(Photo:  Canadian tree frog) 

Tree frogs also prefer moist places – this tree frog visited us for two weeks and took up residence in a cache pot of sage.  The sage was in a round inner pot sitting in a square outer pot.  The frog hid from the daytime sun down the corner of the outer pot.  Interestingly, the pot was at the top of a plant tower 6 feet above ground.  In the evening, the frog made its way along the wall to the top of a fence which was covered in Virginia creeper.  At dawn it returned to the pot.  Sticky toes allow it to grip the side of the pot as well as the house siding – like spiderman. 

Snakes in the Ottawa-Gatineau area (garter, rat snake, ….) are not poisonous.  The Massasauga rattler is Ontario’s only poisonous snake (southern Ontario – for now!) and it is shy and retiring – but do not pursue it.  Encourage snakes or at least do not chase them away.  They eat either insects or rodents and are usually just hunters, passing through, unlike the different kraits I saw in Hong Kong that wait like spiders for prey to pass by.  Besides, snakes are not that fond of people anyway and if they feel the vibration of your footfalls, they will slither away in a hurry. 

Some gardeners use rubber snakes or snake facsimiles (small length of garden hose) to discourage critters but they have never reported any satisfactory observations.  Besides, if you do not move them about, then they appear inanimate and just another part of the landscape.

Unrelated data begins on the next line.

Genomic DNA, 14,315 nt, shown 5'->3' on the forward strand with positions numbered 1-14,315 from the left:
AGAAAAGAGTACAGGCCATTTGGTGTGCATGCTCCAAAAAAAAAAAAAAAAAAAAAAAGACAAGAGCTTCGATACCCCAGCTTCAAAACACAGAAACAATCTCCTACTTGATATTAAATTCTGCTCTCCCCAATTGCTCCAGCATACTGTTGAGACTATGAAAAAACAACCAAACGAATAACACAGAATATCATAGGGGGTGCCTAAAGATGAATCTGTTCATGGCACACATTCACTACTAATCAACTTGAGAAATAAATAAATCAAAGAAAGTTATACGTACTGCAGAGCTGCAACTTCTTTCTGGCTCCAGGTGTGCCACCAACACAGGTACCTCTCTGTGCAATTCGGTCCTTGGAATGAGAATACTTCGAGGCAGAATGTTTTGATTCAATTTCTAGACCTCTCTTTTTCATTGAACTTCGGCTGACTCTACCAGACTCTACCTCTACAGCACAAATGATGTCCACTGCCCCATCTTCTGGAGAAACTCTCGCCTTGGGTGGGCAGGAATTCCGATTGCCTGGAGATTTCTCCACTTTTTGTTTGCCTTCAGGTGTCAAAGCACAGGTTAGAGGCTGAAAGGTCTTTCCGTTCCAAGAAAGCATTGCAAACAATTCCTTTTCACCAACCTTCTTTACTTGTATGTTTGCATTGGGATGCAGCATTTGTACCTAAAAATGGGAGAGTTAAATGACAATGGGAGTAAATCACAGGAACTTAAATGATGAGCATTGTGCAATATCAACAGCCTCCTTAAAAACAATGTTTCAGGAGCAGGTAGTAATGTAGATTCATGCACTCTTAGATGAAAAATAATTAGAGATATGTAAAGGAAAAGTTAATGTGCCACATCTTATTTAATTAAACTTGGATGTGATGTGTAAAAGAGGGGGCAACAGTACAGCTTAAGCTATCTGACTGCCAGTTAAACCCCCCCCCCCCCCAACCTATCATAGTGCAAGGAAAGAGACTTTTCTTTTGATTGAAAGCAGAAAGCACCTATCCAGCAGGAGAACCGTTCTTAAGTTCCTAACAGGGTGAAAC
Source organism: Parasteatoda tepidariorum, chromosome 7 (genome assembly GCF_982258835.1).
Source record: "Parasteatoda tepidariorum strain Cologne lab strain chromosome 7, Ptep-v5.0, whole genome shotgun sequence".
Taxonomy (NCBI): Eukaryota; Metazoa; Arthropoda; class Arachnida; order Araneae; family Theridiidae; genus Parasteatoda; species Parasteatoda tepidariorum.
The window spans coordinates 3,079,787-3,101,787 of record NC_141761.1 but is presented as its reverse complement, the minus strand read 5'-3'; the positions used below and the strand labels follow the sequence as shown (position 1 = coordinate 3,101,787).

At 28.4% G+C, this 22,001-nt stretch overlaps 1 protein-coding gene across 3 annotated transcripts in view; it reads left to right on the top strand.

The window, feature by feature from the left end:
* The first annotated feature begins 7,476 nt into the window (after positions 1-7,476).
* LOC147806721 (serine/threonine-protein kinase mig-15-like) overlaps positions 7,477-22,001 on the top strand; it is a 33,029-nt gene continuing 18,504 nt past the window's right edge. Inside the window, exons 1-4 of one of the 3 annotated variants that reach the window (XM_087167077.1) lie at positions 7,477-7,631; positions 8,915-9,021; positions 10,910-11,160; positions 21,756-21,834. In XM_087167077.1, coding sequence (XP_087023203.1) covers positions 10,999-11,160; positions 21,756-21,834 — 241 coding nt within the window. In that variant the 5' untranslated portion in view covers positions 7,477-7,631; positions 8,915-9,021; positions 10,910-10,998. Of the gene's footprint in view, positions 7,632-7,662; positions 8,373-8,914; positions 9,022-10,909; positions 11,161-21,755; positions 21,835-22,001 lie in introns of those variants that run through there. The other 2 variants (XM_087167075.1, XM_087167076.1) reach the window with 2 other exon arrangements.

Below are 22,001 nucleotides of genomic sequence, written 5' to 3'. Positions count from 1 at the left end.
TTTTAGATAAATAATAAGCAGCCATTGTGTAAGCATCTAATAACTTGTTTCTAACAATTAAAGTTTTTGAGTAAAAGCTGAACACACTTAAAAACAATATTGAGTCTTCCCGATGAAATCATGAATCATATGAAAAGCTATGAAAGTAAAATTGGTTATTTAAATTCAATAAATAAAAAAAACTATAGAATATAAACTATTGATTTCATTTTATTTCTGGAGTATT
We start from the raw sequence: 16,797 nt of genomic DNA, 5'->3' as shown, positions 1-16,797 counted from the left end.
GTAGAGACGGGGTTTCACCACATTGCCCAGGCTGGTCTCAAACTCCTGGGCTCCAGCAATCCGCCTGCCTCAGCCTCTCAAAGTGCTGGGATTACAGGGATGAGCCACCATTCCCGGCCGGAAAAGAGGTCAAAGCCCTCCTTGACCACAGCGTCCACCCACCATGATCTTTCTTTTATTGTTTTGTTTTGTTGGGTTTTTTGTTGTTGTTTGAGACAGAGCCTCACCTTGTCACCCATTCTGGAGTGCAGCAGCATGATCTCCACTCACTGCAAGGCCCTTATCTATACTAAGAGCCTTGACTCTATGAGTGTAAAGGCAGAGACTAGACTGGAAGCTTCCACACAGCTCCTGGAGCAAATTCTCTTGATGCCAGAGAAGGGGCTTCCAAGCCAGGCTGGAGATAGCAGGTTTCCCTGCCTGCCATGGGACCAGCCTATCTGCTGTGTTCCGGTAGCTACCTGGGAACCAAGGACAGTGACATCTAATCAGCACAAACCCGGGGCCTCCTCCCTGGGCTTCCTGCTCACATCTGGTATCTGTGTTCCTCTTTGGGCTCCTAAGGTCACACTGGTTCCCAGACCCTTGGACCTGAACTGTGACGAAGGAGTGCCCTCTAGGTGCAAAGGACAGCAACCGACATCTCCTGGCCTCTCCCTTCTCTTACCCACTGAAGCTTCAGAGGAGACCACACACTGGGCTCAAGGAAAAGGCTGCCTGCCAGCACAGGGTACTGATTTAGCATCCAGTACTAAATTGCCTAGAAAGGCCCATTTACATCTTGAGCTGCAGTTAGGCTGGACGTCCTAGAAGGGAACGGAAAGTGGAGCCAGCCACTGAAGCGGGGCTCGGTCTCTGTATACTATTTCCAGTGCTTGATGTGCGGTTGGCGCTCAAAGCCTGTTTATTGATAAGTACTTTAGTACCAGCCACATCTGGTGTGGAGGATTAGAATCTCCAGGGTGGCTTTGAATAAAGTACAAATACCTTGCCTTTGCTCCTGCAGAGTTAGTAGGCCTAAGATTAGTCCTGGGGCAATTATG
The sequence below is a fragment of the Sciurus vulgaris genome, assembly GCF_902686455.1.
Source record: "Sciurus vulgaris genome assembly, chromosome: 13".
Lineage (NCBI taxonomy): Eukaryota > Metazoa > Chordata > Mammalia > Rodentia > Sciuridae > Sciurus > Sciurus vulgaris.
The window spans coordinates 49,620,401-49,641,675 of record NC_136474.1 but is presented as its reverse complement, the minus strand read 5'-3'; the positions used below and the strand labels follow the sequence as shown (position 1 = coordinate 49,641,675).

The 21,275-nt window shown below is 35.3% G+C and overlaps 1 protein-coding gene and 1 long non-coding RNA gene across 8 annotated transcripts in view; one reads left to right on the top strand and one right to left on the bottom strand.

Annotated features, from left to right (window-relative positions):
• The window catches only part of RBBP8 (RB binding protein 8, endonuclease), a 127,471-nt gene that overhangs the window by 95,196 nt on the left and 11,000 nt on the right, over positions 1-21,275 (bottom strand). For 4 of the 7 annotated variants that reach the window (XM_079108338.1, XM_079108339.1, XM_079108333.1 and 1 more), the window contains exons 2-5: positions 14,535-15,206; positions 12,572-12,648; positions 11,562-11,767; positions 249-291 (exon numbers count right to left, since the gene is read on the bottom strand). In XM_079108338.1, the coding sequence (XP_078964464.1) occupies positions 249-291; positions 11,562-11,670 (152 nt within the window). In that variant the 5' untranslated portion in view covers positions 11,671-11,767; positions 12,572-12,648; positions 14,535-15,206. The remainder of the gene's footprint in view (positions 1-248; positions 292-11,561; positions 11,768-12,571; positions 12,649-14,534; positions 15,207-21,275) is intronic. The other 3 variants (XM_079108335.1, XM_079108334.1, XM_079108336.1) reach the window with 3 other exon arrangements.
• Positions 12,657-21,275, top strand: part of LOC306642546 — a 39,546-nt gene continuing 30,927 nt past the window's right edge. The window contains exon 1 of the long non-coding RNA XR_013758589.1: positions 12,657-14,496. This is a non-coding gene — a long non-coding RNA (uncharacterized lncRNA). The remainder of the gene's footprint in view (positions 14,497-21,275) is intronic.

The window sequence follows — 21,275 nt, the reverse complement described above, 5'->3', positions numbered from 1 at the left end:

(Photo:  Fountain with Jacuzzi in top bowl) 

Knowing your critters and their habits can give you ways to manage them.   

Critter managed garden spaces –  

  • Appropriate barriers to keep the critters from the things you wish to protect (e.g., hardware cloth, chicken wire, row covers, insect netting, & bird netting)   
  • Water features (e.g., bowl of water, bird bath, fountain, small pond) helps predatory insects, birds, and critters in your garden.  Our fountain was very popular – birds lined up on the fence to take turns bathing in the top bowl, where water bubbled up like a jacuzzi. After an initial trepidation, it became a favourite spa.  Some birds (esp. robins) were reluctant to leave!  Crows have washed food in the water. Reminder:  birds, critters, insects … they all drink.   
  • Insect hotel with a hardware cloth front to protect the insects from the birds, skunks, & racoons. 


(Photo: Insect hotel with hardware cloth front – NB hotels must be on the ground or close to the ground – maximum 1 foot above) 


  • Fall garden stubble left in soil to reduce erosion and provide homes for resident pollinators to overwinter. 
  • Bat box 
  • Toad cave 
  • Bird feeder and/or bird house 
  • Screen covered water barrels and the elimination of standing water so mosquitos do not have breeding grounds. 
  • Secured composters – composter on a hard surface (e.g., patio stone, plywood) or hardware cloth base and bungee cords to lock down lids. 
  • Outdoor pet food bowls removed after pets have eaten. 


(Photo: hornet drinking from our bird bath) 


As gardeners, we know that what will be, will be, and we must work with that. 

Whatever the challenge, don’t stress, keep calm, and carry-on gardening!  

Copyright:  © Rob Danforth; permission granted to print and/or post but not to edit.